Independent of all other costs and fees, a sorority chapter’s membership dues are what a sister pays explicitly to participate as a lettered member. A sorority sister’s dues average a little over $1,000 per semester, though this will vary by chapter and cost of operation. Sisters may be offered the option to pay in increments throughout a semester. They might also be given a percentage discount for paying up front.
The sorority treasurer’s job entails--among other financial responsibilities--encouraging the payment of membership dues by fellow sisters. Ultimately, though, each sister is responsible to be punctual with dues payment. If she will not meet this obligation, consequences may be enacted such as lost privileges, being placed on inactive status until no longer delinquent, or even legal redress through the process of collections.
Each sister pays an amount of dues determined by the revenue a chapter will need for its expenses and activities throughout a semester, taking into account possible past debt or future savings. A good chapter treasurer will overestimate cost and underestimate the income of membership dues. This will help avoid ending the semester with a deficit or significant negative impact on the chapter’s goals. Although the chapter treasurer sets the budget to which sisters’ dues contribute, she is often aided by other executives such as the chapter president and other chairs in determining how much each chair will need for her planned activities throughout the semester. General, overall fees and costs paid by the chapter are also set during this time.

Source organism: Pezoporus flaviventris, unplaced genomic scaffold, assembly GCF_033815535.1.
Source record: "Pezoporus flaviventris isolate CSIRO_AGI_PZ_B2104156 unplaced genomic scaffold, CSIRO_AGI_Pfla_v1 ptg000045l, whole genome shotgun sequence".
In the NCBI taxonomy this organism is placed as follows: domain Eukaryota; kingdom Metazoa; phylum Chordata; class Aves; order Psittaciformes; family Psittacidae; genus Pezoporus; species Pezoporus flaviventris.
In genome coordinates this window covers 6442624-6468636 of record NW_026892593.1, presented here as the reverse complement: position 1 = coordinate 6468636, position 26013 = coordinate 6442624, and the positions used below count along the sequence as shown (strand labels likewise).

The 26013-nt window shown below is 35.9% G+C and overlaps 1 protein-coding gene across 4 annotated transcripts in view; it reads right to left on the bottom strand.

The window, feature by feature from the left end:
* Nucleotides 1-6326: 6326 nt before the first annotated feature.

Sorority membership dues may contribute to any number of budgeted items, including but not limited to: conference attendance, recruitment, associate member retreats/education, scholarship, administrative costs, cost of software or other tools, website maintenance, intramural sports fees, Panhellenic council fees, philanthropy, rituals, socials and formals (venue, food, marketing, etc.), alumnae engagement, composite photographs and more. It is incumbent upon the chapter treasurer to provide dues-paying sisters with transparency and regular access to the budget, so that each sister can properly understand what her dues are funding.
A treasurer may also seek the usage of sorority financial software such as OmegaFi’s Vault. This type of sorority software helps manage dues collection and banking transactions, gives members and other appropriate parties (such as parents) access to online payment and updates sisters with reminders of payment due dates. It also offers access to professional representatives to aid in setting and maintaining a chapter budget.
Regardless of the treasurer’s method in accomplishing tasks related to budgeting, she should also maintain a current record of sorority dues each semester, paid in part or full, as well as remainders due. The treasurer should also record budget items, expenses, surpluses or deficits, as well as any other crucial aspects of the budget, according to her national organization’s standards. A fluent and cohesive relationship should be maintained between chapter treasurer, other executive members, and all dues-paying sisters regarding dues, their payment and their implementation.
Sorority dues are a fact of life for sisters who are lettered members within a chapter. These dues form the financial center of a chapter’s operations each semester. Their payment and management are crucial in order for the chapter to succeed as part of the larger university community.